The Boy Who Could Do Anything & Other Mexican Folk Tales retold by Anita Brenner with illustrations by Jean Charlot consists of four themes which are; story telling in Milpa Alta, the boy who could do anything, things that happened long ago, and tales of magic, black and white.
In the first theme “Story Telling in Milpa Alta”, the first folk tales entitled “The Boy Who Took Care of the Pigs” tells us about a humble little boy named Juanito who worked hard and wished hard until he finally built a very elegant pink house for his parents. While in the other story, “The Happy Milkmaid”, Josephine shows us how an over happy feeling could makes ones lose everything, for she lost her milk when she dancing very happily and tripped than fell with her jug of milk. Also there were “Some Impatient Mule-Drivers”, a story about mule - drivers who lost their salt, their money and their mules. This just shows us that people who think that they are clever were sometimes mistaken.
The second theme is “The Boy Who Could Do Anything”. It totally tells us about a half god boy named Tepozton, the mountain boy. Tepozton, who loved to stay and play in the mountain and not afraid of anything, lived with an old couple who didn’t have any children and found him in the river. Tepozton became very well known because of his adventures in killing the giant who eats human, hanging the bells in the highest top of a church, opening the magic grocery store for every poor people in every new year, and some other wonderful folk tales that tells his help to people in need.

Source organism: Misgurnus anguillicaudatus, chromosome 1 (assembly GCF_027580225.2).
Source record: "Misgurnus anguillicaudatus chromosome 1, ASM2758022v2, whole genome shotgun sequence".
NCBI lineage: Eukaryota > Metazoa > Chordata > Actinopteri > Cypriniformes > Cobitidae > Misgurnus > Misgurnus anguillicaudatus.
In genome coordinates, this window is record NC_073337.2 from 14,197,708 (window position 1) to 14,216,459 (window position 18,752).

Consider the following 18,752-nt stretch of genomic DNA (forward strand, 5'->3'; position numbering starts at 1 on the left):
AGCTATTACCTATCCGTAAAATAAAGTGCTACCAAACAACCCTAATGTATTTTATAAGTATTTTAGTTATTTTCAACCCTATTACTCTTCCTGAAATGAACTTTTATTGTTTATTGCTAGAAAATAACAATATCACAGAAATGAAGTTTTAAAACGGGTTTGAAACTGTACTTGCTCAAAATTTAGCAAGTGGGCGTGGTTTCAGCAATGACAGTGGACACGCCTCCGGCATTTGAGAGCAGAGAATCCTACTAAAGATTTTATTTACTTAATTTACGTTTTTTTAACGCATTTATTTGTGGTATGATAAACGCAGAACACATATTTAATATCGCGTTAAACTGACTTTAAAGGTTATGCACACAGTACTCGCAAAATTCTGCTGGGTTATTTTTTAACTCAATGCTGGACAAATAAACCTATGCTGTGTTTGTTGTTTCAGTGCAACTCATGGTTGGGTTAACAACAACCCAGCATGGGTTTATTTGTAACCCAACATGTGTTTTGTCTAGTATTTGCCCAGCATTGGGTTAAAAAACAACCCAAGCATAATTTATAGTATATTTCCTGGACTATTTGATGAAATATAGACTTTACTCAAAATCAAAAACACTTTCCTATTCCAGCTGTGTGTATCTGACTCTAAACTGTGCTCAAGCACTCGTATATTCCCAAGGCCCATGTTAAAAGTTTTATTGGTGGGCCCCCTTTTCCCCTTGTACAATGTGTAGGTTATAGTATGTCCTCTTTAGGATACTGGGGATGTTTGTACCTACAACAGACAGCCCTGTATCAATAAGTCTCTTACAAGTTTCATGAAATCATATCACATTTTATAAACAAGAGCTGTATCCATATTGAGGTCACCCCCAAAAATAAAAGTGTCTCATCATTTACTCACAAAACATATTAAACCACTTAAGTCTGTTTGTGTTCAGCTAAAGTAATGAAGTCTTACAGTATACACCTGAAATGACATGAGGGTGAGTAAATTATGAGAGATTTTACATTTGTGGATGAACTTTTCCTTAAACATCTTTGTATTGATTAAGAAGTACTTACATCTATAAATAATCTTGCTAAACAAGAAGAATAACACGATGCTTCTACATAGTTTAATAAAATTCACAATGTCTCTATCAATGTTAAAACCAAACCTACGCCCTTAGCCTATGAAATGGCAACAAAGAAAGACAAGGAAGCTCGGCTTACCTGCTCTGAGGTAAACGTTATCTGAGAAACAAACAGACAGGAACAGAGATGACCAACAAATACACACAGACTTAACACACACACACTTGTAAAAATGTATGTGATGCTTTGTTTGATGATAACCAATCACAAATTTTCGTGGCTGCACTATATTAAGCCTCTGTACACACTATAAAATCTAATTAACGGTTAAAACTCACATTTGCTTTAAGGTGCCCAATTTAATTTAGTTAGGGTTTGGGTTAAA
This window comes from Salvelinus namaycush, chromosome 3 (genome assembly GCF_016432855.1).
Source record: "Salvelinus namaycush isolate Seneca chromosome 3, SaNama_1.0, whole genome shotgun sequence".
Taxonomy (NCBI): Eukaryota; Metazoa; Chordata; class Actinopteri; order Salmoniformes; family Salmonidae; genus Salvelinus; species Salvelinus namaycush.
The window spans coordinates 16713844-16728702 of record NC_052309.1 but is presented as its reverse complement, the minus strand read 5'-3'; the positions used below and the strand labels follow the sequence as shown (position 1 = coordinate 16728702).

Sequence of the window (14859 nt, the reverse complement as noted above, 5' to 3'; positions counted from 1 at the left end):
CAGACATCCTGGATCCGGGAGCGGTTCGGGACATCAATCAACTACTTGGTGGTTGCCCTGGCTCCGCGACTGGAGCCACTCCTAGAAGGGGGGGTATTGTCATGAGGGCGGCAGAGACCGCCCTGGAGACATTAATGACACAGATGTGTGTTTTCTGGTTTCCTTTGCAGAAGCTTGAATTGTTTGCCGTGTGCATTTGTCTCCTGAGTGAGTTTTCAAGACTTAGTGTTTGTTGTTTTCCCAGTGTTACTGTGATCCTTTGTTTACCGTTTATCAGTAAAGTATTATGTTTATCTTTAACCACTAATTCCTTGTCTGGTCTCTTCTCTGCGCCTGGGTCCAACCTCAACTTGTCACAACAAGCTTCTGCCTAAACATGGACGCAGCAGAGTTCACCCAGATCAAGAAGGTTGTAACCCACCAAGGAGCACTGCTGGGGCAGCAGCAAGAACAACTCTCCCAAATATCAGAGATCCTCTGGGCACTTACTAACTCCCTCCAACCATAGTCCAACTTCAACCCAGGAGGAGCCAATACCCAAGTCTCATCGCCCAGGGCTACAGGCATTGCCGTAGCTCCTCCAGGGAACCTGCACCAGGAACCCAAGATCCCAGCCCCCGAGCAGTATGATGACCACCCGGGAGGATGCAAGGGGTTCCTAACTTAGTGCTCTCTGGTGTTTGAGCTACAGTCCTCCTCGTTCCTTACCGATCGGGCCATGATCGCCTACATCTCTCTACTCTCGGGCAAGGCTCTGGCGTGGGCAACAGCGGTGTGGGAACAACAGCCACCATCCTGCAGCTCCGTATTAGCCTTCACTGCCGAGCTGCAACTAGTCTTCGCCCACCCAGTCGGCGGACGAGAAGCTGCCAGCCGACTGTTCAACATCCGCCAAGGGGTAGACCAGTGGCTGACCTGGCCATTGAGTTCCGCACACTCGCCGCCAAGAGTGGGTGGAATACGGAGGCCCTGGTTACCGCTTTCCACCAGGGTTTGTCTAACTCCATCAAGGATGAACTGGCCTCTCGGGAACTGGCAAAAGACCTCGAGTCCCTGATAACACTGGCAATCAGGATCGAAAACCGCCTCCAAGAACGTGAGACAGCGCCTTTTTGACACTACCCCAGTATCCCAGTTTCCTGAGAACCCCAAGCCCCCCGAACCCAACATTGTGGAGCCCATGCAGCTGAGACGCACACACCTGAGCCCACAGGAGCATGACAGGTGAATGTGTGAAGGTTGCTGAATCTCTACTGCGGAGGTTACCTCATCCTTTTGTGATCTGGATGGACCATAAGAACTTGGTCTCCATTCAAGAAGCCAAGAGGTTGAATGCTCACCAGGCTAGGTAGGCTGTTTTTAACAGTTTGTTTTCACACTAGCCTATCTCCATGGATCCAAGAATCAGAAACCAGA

Now the third theme is “Things That Happened Long Ago”. One out of eight folk tales in this theme entitled “How Flint Face Lost His Name” tells a story of Flint Face, a mean man who had a lot of money but always wanted more. One day he lost everything and pretty soon he became a beggar. A little story called “One Roll of Bread” offers another side of poverty. It is a story of a poor man who’s being helped by a prince. But the poor man didn’t manage the help in a proper way. He keeps poor and dependent until one day the prince found out that the poor man always sold the bread he gave instead of breaking it which filled with gold indeed. The last folk tales in this theme is “The Bow, the Deer, and the Talking Bird” that figuring the first story of why Mexican people say “oh, a little bird told me” when they know a secret.
As its title, the last theme “Tales of Magic, Black and White”, tells six folk tales about magic. Three of them; the cow that cried, the poor widow bullfighter, and Chuco, who’s afraid? are stories about black magic by a priest that turned people into animal and sold them. His black magic finally solved by a little boy named Cucho. There is also a story entitled “Maria Sat on the Fire” that teach us not to be wasteful. Before Maria finally helped by a priest, her soul had to work in a house and sit on the fire every night. Because when she was alive, Maria often left the fire burning even when she was not cooking anything.
As a fairytale book, this book contains lots of Mexican tales that could teach children good values of life and depicts the culture of Mexican people.